The Coronavirus Aid, Relief, and Economic Security Act (“CARES Act”), signed into law on March 27, 2020, contains a provision allowing the U.S. Secretary of Education, Betsy DeVos, to recommend that Congress waive certain requirements during the COVID-19 pandemic, including requirements under the Individuals with Disabilities Education Act (“IDEA”). Many attorneys and advocates for students with disabilities feared that the Secretary would seek congressional approval to excuse school districts from complying with all of IDEA’s provisions during the current crisis. Such approval, if granted, could have relaxed IDEA’s substantive obligations, such as the requirement that school districts provide a free appropriate public education (“FAPE”) to students with disabilities, during periods of school closure and/or could have tolled or extended IDEA’s procedural obligations, such as the requirements that district perform evaluations and re-evaluations within specific timeframes. Continue reading
On March 26, 2020, the Massachusetts Department of Elementary and Secondary Education (“DESE”) provided an important update to school districts on their legal responsibility to provide a free appropriate public education (“FAPE”) to their students with disabilities during the COVID-19-related school closures. This guidance, entitled “Coronavirus/Covid-19 Frequently Asked Questions For Schools and Districts Regarding Special Education,” replaces the previous one that DESE published on March 17, 2020. Also on March 26, 2020, DESE Commissioner Jeffrey Riley issued specific recommendations to school districts about implementing remote learning models, entitled “Remote Learning Recommendations During COVID-19 School Closures.” Continue reading
On March 21, 2020, the United States Department of Education (“USDOE”), through its Office of Civil Rights (“OCR”) and Office for Special Education and Rehabilitative Services (“OSERS”), issued a Supplemental Fact Sheet, “Addressing the Risk of COVID-19 in Preschool, Elementary and Secondary Schools While Serving Children with Disabilities.” This guidance provides a necessary corrective to earlier guidance issued by USDOE on March 12, 2020 and by the Massachusetts Department of Elementary and Secondary Education (“DESE”) on March 17, 2020. Continue reading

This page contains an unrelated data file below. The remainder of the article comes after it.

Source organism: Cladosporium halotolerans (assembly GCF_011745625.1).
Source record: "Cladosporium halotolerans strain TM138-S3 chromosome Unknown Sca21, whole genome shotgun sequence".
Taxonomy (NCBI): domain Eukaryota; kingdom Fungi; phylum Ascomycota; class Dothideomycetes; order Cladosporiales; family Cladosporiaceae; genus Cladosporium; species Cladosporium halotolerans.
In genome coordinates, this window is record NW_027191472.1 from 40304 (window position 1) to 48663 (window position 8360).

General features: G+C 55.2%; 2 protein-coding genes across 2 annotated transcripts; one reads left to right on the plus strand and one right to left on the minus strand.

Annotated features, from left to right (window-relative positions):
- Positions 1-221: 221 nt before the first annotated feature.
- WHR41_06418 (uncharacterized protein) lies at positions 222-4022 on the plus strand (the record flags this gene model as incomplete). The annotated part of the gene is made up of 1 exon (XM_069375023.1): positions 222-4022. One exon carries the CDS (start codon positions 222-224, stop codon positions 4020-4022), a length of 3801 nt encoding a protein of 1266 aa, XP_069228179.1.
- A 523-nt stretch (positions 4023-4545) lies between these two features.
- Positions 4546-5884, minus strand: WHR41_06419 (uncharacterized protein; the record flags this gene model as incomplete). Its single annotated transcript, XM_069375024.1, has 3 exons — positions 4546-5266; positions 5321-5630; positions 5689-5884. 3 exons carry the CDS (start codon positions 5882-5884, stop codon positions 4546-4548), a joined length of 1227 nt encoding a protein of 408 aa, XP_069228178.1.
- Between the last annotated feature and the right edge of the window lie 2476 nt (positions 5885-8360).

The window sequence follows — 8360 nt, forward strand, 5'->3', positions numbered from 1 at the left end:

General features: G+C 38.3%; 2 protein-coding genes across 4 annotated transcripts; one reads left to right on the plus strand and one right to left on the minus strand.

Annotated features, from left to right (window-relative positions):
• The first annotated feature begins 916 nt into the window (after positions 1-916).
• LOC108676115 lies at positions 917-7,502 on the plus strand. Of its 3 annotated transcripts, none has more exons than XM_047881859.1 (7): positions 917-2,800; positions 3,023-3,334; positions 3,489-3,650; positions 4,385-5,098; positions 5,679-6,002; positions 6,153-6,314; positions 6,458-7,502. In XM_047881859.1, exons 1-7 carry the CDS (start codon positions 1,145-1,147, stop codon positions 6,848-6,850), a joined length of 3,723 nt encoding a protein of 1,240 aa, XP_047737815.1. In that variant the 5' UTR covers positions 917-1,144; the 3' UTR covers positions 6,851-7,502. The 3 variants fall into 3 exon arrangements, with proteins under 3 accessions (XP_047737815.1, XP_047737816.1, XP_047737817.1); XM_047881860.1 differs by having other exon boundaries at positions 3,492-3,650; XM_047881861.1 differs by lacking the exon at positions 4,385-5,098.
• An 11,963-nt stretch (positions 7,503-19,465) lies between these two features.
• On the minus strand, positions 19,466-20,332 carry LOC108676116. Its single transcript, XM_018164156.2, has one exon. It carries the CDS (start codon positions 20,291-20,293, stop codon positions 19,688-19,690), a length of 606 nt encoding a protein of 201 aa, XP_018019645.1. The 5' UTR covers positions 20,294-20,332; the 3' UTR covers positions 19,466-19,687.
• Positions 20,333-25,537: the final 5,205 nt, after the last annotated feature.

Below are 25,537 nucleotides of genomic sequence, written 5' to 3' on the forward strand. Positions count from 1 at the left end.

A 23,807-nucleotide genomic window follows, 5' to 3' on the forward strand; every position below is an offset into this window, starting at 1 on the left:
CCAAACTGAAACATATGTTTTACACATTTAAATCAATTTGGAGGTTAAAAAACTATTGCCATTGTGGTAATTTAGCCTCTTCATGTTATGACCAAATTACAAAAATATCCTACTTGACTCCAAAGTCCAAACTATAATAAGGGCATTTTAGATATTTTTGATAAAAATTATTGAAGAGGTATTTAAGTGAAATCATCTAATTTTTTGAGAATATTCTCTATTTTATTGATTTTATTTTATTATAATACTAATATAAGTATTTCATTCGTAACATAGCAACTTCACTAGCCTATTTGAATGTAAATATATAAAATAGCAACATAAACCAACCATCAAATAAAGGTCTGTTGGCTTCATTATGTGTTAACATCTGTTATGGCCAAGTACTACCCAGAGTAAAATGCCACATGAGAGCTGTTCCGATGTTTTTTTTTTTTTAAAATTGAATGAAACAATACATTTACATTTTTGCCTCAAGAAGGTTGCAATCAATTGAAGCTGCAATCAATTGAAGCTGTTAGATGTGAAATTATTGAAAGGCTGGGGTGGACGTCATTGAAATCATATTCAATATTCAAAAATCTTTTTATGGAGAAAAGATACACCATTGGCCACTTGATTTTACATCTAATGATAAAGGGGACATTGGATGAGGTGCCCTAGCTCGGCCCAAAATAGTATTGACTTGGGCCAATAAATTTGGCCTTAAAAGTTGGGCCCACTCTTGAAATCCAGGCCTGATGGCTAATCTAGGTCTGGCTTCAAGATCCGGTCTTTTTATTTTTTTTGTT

In a recent decision, C.D. v. Natick Pub. Sch. Dist., No. 18-1794 (1st Cir. May 22, 2019), the First Circuit Court of Appeals grappled with the legal standards at the heart of most special education disputes – namely, the entitlement of a student with special needs to a “free appropriate public education” (FAPE) in the “least restrictive environment” (LRE). The First Circuit’s decision followed the Supreme Court’s decision in Endrew F. v. Douglas Cty. Sch. Dist. RE-1, 137 S. Ct. 988 (2017), which, for the first time since 1982, squarely considered the contours of a FAPE. For an in-depth discussion about Endrew F., please see our previous post here. Continue reading
Suppose a child exhibits troubling behaviors and/or difficulties learning basic skills in kindergarten or another early grade. Suppose further that, despite the child’s problematic performance, no teacher or other public school employee recommends that the child be evaluated. Perhaps that child passes through first and part of second grade with similar problems until finally a referral is made, an evaluation completed, and an IEP developed. Problem solved? Not entirely. The question remains whether the district should have taken these steps much earlier and whether any remedy is available to make up for the lost time and services.
The District of Columbia Circuit recently held that, although a school district’s provision of an IEP may satisfy the district’s obligations now and for the immediate future, parents may still be entitled to compensatory education for the months or years when their child was not yet on an IEP or identified as eligible for special education. Boose v. District of Columbia, 786 F.3d 1054 (D.C. Cir. 2015). Continue reading